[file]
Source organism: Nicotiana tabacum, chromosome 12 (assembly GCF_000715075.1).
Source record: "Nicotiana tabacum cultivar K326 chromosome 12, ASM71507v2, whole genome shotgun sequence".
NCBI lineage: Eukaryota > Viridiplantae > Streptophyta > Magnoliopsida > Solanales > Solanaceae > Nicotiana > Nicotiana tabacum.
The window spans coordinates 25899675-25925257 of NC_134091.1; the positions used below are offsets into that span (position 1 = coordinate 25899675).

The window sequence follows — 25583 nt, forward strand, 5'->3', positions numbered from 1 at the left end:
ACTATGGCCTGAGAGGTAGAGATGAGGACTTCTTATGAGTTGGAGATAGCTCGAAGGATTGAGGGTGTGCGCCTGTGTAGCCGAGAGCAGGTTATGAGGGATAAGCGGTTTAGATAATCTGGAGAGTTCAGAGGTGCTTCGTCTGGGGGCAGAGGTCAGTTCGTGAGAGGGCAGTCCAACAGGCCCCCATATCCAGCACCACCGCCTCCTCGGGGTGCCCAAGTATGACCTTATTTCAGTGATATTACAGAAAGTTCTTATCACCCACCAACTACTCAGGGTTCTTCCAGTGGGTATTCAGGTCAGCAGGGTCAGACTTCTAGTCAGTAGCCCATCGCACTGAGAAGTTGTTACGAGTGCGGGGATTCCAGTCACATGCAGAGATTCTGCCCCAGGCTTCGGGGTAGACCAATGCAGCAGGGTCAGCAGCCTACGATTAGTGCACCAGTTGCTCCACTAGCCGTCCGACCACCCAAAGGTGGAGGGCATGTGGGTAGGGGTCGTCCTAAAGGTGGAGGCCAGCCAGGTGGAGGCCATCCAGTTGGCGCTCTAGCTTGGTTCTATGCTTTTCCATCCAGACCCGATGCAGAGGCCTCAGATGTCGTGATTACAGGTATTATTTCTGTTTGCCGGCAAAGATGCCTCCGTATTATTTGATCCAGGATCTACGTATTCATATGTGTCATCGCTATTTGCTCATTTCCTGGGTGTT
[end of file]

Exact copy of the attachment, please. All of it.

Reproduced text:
Source organism: Nicotiana tabacum, chromosome 12 (assembly GCF_000715075.1).
Source record: "Nicotiana tabacum cultivar K326 chromosome 12, ASM71507v2, whole genome shotgun sequence".
NCBI lineage: Eukaryota > Viridiplantae > Streptophyta > Magnoliopsida > Solanales > Solanaceae > Nicotiana > Nicotiana tabacum.
The window spans coordinates 25899675-25925257 of NC_134091.1; the positions used below are offsets into that span (position 1 = coordinate 25899675).

The window sequence follows — 25583 nt, forward strand, 5'->3', positions numbered from 1 at the left end:
ACTATGGCCTGAGAGGTAGAGATGAGGACTTCTTATGAGTTGGAGATAGCTCGAAGGATTGAGGGTGTGCGCCTGTGTAGCCGAGAGCAGGTTATGAGGGATAAGCGGTTTAGATAATCTGGAGAGTTCAGAGGTGCTTCGTCTGGGGGCAGAGGTCAGTTCGTGAGAGGGCAGTCCAACAGGCCCCCATATCCAGCACCACCGCCTCCTCGGGGTGCCCAAGTATGACCTTATTTCAGTGATATTACAGAAAGTTCTTATCACCCACCAACTACTCAGGGTTCTTCCAGTGGGTATTCAGGTCAGCAGGGTCAGACTTCTAGTCAGTAGCCCATCGCACTGAGAAGTTGTTACGAGTGCGGGGATTCCAGTCACATGCAGAGATTCTGCCCCAGGCTTCGGGGTAGACCAATGCAGCAGGGTCAGCAGCCTACGATTAGTGCACCAGTTGCTCCACTAGCCGTCCGACCACCCAAAGGTGGAGGGCATGTGGGTAGGGGTCGTCCTAAAGGTGGAGGCCAGCCAGGTGGAGGCCATCCAGTTGGCGCTCTAGCTTGGTTCTATGCTTTTCCATCCAGACCCGATGCAGAGGCCTCAGATGTCGTGATTACAGGTATTATTTCTGTTTGCCGGCAAAGATGCCTCCGTATTATTTGATCCAGGATCTACGTATTCATATGTGTCATCGCTATTTGCTCATTTCCTGGGTGTT